We’ve all been there. You carefully measure the long tail for your long tail cast on or any of its cousins (eg. Twisted German or Old Norwegian cast on, etc) and you run out of yarn with just a few stitches left to go.

What do you do?

Actually, you have a number of options and only one of those is to pull it all out and start over again.

Let me give you some of the various options that you have when you get into this situation. But first. let me tell you about some of the ways to avoid this situation altogether.

You can jump directly to a section:

How to Avoid Running Out of Yarn

What to Do If You Run Out of Yarn Anyway

If you want a more thorough understanding of the long tail cast on, I wrote Everything You Ever Wanted to Know About the Long Tail Cast On a while ago.

How to Avoid Running Out of Yarn

There are several strategies for ensuring you have enough yarn for your long tail cast on. Even with the most accurate estimate, you may still run out if you are not consistent with the cast on or you miscalculate with all but the two-end version.

Rule of Thumb Method

Measure out 2.5 cm or 1″ for each stitch that you need to cast on . Add a tail for weaving in.

This method works for some yarns. But yarns that are thicker, this may not be enough yarn and for thin yarns, you will end up with lots left over.

Wrap Method

This method is fast and but depending on how you wrap the yarn around the needle it can be quite inaccurate.

Just wrap the tail end around the needle 10 times. Pinch the yarn after 10 wraps. Use this length of yarn to measure however many stitches you need to cast on. For example, if I need to cast on 147 sts, measure 15 lengths of yarn that long. Then add a tail to weave in.

Cast On and Count Method

This takes a bit more time but is more accurate. Cast on 10 stitches. Pinch the yarn at the beginning and the end of the cast on and rip out the cast on. Use this length of yarn to measure the amount you need for every 10 stitches. Leave a tail for weaving in and a little extra for insurance.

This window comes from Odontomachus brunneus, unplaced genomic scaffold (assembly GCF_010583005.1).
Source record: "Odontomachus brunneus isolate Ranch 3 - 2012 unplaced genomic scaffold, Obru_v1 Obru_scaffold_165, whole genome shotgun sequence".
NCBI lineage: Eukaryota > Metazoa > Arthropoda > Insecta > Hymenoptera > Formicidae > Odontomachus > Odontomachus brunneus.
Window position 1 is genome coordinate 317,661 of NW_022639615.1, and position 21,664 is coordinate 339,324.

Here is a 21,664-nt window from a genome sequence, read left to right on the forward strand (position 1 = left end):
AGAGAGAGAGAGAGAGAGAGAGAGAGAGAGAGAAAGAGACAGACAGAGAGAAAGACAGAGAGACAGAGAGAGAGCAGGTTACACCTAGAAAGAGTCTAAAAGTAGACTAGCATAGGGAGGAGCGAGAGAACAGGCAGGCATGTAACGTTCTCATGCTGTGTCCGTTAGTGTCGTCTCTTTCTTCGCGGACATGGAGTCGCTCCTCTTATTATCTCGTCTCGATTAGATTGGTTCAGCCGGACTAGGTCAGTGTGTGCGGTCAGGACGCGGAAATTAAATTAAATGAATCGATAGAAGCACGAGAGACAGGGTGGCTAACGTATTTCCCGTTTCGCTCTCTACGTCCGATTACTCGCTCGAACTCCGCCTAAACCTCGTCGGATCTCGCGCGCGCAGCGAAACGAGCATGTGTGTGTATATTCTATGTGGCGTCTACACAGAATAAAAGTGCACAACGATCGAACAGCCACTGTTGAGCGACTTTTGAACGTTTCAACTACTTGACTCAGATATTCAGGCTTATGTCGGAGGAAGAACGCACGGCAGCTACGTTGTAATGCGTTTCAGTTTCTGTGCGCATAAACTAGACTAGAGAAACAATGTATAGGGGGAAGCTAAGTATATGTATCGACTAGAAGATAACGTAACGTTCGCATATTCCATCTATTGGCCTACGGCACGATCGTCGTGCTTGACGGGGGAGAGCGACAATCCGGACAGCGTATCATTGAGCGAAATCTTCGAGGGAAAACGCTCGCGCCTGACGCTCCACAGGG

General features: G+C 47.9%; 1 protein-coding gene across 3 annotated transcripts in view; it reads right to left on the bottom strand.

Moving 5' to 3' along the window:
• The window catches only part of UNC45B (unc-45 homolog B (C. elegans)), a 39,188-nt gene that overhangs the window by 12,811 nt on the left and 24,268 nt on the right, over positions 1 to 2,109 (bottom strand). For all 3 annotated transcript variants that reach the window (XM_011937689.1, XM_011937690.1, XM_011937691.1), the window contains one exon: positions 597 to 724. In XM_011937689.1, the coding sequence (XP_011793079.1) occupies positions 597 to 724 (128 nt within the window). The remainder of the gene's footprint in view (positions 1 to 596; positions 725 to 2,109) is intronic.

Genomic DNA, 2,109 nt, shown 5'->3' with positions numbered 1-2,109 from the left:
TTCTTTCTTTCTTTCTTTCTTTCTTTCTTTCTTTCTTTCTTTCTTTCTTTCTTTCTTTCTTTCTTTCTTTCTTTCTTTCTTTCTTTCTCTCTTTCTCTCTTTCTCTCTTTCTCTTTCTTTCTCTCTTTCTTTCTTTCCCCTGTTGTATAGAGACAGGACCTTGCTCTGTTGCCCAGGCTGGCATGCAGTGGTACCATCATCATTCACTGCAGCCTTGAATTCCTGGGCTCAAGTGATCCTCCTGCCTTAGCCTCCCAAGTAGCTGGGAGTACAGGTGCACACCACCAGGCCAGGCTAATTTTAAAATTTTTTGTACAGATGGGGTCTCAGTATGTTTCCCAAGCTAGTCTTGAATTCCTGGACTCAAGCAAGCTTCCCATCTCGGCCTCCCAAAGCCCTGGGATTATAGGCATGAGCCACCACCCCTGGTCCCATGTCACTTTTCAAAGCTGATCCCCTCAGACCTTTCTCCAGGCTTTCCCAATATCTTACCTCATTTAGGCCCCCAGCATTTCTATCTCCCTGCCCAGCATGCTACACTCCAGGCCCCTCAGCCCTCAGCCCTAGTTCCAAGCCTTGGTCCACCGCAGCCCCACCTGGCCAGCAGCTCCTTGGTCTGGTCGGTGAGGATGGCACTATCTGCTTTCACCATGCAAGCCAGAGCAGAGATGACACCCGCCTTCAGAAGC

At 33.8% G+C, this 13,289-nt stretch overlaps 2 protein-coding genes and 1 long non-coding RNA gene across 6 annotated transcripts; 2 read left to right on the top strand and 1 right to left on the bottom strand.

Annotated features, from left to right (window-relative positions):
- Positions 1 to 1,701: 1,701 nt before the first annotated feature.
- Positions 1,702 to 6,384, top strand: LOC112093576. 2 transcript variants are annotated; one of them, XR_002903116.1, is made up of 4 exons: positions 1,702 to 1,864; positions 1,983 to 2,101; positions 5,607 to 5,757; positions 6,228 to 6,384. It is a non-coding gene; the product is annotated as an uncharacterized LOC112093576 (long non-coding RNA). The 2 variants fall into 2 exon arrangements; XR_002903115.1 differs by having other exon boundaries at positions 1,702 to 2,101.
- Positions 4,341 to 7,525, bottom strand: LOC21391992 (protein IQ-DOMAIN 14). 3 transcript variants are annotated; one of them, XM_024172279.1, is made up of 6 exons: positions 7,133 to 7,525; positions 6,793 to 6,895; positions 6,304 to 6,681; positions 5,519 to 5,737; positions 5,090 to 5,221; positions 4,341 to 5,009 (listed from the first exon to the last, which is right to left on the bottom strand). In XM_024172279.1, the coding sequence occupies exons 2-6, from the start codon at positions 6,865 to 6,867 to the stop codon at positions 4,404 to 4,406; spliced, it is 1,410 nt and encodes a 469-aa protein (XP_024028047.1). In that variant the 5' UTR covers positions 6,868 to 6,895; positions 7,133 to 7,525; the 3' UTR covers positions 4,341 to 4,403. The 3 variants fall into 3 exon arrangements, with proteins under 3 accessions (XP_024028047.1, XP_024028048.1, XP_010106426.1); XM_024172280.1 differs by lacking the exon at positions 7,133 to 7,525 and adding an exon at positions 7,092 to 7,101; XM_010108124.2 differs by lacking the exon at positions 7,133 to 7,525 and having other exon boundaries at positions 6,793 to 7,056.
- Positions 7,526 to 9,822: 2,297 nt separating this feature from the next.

Two Ends Method

This method is relatively foolproof, but you will have two extra ends to weave in.

Use two ends of the yarn to cast on. One end for the index finger yarn and another (the other end of the ball or another ball of yarn) for the thumb yarn. Cut off the second strand of yarn after casting on and keep working with the index finger yarn.

What to Do If You Run Out of Yarn Anyway

If you don’t want to do the two ends method and you somehow get your calculations wrong, you may, despite your best efforts run out of yarn when doing the long tail cast on. If that happens you have several options:

Rip Out and Try Again

Exactly as advertised. This method works really well if you have cast on a relatively small number of stitches and you want your cast on edge to be perfect.

Switch to a Two Needle Cast On

Two needle cast ons do not require a long tail. If you have cast on a lot of stitches and are only a few stitches shy of the total needed, you can switch to a two needle cast on such as a cable cast on, a knit cast on, a two needle slip stitch cast on or any other cast on that does not require a long tail.

This will affect the look of the cast on but it may be subtle enough a difference that you can live with it. In my opinion, the cable cast on is the closest match from the front of the work when the first row after the long tail cast on will be a wrong side row.

Add Another Length of Yarn and Carry On

Perhaps the best way to finish the cast on if you have run out if yarn before all the stitches are cast on is to temporarily tie on another strand of the same yarn and simply keep working the long tail cast on.
When finished, untie the knot if it bother you and then weave in the ends.

To discuss the long tail cast on and ways to make it easy further, join A Close Knit Community Free Facebook Group.

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This entry was posted in Improve Your Knitting Skills, Kitting General, and tagged long tail cast on.

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